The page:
A simultaneously enviable and unenviable position

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With another game each behind them in the race to the Premier League title and neither contender showing any inclination to blink, Liverpool and Manchester City should be commended on their respective impersonations of hungry dogs staring devotedly at their owners in the hope of receiving a treat. Of course, The Fiver has no dog – unblinking and hungry or otherwise – in this particular fight, but like most neutrals we can think of multiple reasons why we would find it hilarious to see either team ultimately come up short.

One point behind with a game in hand, City control their own and the title’s destiny but undoubtedly have the tougher fixtures with which to contend. With games to come against Cardiff City, Huddersfield, Newcastle and Wolves, Liverpool find themselves in the simultaneously enviable and unenviable position where they could notch up 97 points over the course of a season and somehow still not win the title that has eluded them for 29 years. Inconceivable a state of affairs as that might be, it is one any “neutrals” with even the most passing interest in human psychology would be intrigued to see unfold if only to see how all involved would cope.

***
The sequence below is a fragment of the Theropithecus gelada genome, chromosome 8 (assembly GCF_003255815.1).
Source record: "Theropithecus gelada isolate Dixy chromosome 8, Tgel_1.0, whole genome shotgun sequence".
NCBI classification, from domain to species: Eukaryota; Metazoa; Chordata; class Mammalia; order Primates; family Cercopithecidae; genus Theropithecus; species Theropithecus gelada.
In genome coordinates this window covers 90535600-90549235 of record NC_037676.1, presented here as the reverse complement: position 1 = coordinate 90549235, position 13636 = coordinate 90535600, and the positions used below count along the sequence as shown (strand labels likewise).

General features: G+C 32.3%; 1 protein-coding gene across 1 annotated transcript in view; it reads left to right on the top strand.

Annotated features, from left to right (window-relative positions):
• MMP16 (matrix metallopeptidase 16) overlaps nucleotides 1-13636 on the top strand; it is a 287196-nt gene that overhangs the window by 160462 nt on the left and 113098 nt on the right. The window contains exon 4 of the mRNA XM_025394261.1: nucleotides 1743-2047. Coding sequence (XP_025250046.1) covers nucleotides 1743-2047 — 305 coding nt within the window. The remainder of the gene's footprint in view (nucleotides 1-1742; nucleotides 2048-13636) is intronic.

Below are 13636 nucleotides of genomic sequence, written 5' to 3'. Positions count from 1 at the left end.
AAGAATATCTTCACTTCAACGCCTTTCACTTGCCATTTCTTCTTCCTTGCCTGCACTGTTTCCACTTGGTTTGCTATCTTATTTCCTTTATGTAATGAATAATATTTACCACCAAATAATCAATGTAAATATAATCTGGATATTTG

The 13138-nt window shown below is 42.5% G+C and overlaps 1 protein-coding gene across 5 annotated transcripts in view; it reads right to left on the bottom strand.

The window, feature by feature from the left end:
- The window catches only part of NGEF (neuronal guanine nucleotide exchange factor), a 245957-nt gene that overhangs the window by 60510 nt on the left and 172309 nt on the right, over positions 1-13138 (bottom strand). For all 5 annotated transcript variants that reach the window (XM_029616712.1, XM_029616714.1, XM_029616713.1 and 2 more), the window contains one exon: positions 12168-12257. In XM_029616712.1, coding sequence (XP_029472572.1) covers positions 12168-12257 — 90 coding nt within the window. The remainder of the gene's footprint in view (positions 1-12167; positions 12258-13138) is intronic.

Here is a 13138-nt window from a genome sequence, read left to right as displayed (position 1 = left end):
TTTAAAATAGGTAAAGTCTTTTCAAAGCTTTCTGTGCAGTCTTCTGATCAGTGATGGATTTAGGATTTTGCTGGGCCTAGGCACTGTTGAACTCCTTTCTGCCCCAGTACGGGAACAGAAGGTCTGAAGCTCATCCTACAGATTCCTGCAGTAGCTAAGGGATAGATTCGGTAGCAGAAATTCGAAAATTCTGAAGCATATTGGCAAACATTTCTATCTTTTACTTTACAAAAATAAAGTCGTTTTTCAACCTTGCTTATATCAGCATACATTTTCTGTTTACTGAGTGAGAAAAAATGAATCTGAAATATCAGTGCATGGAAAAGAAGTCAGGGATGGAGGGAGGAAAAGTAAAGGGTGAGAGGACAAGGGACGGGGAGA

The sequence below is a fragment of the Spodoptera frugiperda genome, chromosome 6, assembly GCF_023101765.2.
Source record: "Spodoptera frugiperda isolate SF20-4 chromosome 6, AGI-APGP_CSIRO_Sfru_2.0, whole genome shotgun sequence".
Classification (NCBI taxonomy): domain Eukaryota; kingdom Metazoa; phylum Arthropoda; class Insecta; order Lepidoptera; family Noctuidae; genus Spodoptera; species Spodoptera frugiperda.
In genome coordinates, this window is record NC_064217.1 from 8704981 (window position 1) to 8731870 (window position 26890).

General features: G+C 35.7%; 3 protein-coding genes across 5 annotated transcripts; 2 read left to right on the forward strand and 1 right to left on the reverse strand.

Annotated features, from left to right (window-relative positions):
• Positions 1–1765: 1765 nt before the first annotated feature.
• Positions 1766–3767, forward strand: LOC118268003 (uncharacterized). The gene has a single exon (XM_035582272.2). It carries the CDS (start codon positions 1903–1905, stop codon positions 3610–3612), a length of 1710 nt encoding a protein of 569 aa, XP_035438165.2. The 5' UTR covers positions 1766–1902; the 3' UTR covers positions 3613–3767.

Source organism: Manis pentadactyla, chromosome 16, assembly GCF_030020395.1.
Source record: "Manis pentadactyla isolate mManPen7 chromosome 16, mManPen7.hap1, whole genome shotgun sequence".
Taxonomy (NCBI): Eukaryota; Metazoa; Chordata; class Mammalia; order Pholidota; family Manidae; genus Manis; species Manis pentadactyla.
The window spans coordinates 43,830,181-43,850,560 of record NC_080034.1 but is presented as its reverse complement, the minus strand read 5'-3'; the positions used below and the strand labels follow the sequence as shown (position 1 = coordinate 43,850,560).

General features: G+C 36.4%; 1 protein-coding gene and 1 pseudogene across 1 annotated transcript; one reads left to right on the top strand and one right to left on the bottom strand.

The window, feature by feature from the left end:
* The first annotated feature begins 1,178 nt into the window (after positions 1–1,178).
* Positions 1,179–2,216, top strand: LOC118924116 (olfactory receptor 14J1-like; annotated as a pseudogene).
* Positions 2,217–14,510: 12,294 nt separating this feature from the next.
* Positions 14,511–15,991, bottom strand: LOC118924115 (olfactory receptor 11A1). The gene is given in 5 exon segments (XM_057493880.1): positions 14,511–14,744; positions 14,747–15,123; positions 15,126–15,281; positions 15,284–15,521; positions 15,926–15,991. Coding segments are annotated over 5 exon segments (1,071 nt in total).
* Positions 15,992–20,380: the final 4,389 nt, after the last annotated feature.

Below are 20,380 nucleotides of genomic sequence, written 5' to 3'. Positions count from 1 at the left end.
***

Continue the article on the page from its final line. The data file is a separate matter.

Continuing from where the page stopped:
“We only try to collect as many points as possible,” declared a bullish Jürgen Klopp following his side’s latest win, against Chelsea. “What is it now, 85? Four games to play: 97. Let’s try and if that’s enough, perfect. If not we cannot change it. And we didn’t lose it here or there or wherever.” Liverpool’s manager went on to rail against perceived critics, “idiots”, who “will come out and say ‘yeah, if you would have won against Leicester you would be champions’”. He did so despite incontrovertible evidence that in the event of such a nightmarish scenario unfolding for Liverpool those idiots would technically be correct.


Join Simon Burnton from 8pm BST for hot MBM coverage of Watford 2-1 Arsenal.


“We just have to look at the golf and look at what Tiger has done – amazing! Nobody gave him a chance either. It’s an opportunity for us to give ourselves a chance till the end of the season. We have to grab that. We’re 20-1 on to go down. I don’t think Tiger was that far” – Neil Warnock on why Cardiff staying up would be a bigger sporting comeback story than Tiger Woods winning the Masters. Yup.


Football Weekly will be in this general vicinity.


A remarkable picture essay: undercover with one of the first women to disguise herself as a man to watch football in Iran.

Zeinab’s story.
Zeinab’s story. Photograph: Forough Alaei


“Judging by Tim Holmes’s photo (Friday’s Fiver letters), Harry Kane now appears to have his own toilet in Hawaii” – Mike Hopkin (and others).